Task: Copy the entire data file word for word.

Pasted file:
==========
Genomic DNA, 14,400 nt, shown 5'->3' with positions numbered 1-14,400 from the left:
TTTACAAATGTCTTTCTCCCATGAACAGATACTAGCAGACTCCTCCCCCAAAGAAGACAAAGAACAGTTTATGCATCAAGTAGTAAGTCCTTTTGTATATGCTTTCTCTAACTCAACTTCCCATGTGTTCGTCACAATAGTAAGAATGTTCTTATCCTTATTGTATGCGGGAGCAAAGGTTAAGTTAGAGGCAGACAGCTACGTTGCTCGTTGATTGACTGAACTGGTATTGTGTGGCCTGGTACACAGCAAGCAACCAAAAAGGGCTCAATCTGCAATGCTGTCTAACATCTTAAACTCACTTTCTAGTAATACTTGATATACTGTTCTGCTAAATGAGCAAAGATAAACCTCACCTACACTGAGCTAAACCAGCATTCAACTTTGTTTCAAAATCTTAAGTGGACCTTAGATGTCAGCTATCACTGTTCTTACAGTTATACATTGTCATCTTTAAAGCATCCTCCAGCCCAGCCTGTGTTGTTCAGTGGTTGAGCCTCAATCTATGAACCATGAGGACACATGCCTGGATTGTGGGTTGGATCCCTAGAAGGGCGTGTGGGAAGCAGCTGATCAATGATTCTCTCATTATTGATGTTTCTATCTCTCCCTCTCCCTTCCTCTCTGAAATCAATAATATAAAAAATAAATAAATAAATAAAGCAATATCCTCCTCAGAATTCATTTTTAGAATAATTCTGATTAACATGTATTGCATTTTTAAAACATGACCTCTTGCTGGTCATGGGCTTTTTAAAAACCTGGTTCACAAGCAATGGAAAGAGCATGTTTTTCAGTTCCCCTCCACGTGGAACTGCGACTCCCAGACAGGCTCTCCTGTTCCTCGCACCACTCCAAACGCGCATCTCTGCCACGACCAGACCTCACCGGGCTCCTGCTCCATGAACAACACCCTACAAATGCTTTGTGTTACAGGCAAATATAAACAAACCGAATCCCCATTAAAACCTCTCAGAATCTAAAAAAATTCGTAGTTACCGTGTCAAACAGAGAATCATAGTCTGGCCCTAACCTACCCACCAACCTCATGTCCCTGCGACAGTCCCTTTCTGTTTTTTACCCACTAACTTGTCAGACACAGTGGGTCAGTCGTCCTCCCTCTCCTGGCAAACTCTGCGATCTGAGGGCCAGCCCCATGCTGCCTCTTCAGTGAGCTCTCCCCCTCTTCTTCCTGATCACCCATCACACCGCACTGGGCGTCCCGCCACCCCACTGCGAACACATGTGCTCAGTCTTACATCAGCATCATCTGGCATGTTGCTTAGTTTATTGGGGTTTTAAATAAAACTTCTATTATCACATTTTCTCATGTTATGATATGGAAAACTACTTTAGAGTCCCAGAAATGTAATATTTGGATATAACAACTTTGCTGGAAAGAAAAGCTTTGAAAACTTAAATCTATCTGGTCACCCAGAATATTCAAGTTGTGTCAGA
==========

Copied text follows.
Genomic DNA, 14,400 nt, shown 5'->3' with positions numbered 1-14,400 from the left:
TTTACAAATGTCTTTCTCCCATGAACAGATACTAGCAGACTCCTCCCCCAAAGAAGACAAAGAACAGTTTATGCATCAAGTAGTAAGTCCTTTTGTATATGCTTTCTCTAACTCAACTTCCCATGTGTTCGTCACAATAGTAAGAATGTTCTTATCCTTATTGTATGCGGGAGCAAAGGTTAAGTTAGAGGCAGACAGCTACGTTGCTCGTTGATTGACTGAACTGGTATTGTGTGGCCTGGTACACAGCAAGCAACCAAAAAGGGCTCAATCTGCAATGCTGTCTAACATCTTAAACTCACTTTCTAGTAATACTTGATATACTGTTCTGCTAAATGAGCAAAGATAAACCTCACCTACACTGAGCTAAACCAGCATTCAACTTTGTTTCAAAATCTTAAGTGGACCTTAGATGTCAGCTATCACTGTTCTTACAGTTATACATTGTCATCTTTAAAGCATCCTCCAGCCCAGCCTGTGTTGTTCAGTGGTTGAGCCTCAATCTATGAACCATGAGGACACATGCCTGGATTGTGGGTTGGATCCCTAGAAGGGCGTGTGGGAAGCAGCTGATCAATGATTCTCTCATTATTGATGTTTCTATCTCTCCCTCTCCCTTCCTCTCTGAAATCAATAATATAAAAAATAAATAAATAAATAAAGCAATATCCTCCTCAGAATTCATTTTTAGAATAATTCTGATTAACATGTATTGCATTTTTAAAACATGACCTCTTGCTGGTCATGGGCTTTTTAAAAACCTGGTTCACAAGCAATGGAAAGAGCATGTTTTTCAGTTCCCCTCCACGTGGAACTGCGACTCCCAGACAGGCTCTCCTGTTCCTCGCACCACTCCAAACGCGCATCTCTGCCACGACCAGACCTCACCGGGCTCCTGCTCCATGAACAACACCCTACAAATGCTTTGTGTTACAGGCAAATATAAACAAACCGAATCCCCATTAAAACCTCTCAGAATCTAAAAAAATTCGTAGTTACCGTGTCAAACAGAGAATCATAGTCTGGCCCTAACCTACCCACCAACCTCATGTCCCTGCGACAGTCCCTTTCTGTTTTTTACCCACTAACTTGTCAGACACAGTGGGTCAGTCGTCCTCCCTCTCCTGGCAAACTCTGCGATCTGAGGGCCAGCCCCATGCTGCCTCTTCAGTGAGCTCTCCCCCTCTTCTTCCTGATCACCCATCACACCGCACTGGGCGTCCCGCCACCCCACTGCGAACACATGTGCTCAGTCTTACATCAGCATCATCTGGCATGTTGCTTAGTTTATTGGGGTTTTAAATAAAACTTCTATTATCACATTTTCTCATGTTATGATATGGAAAACTACTTTAGAGTCCCAGAAATGTAATATTTGGATATAACAACTTTGCTGGAAAGAAAAGCTTTGAAAACTTAAATCTATCTGGTCACCCAGAATATTCAAGTTGTGTCAGA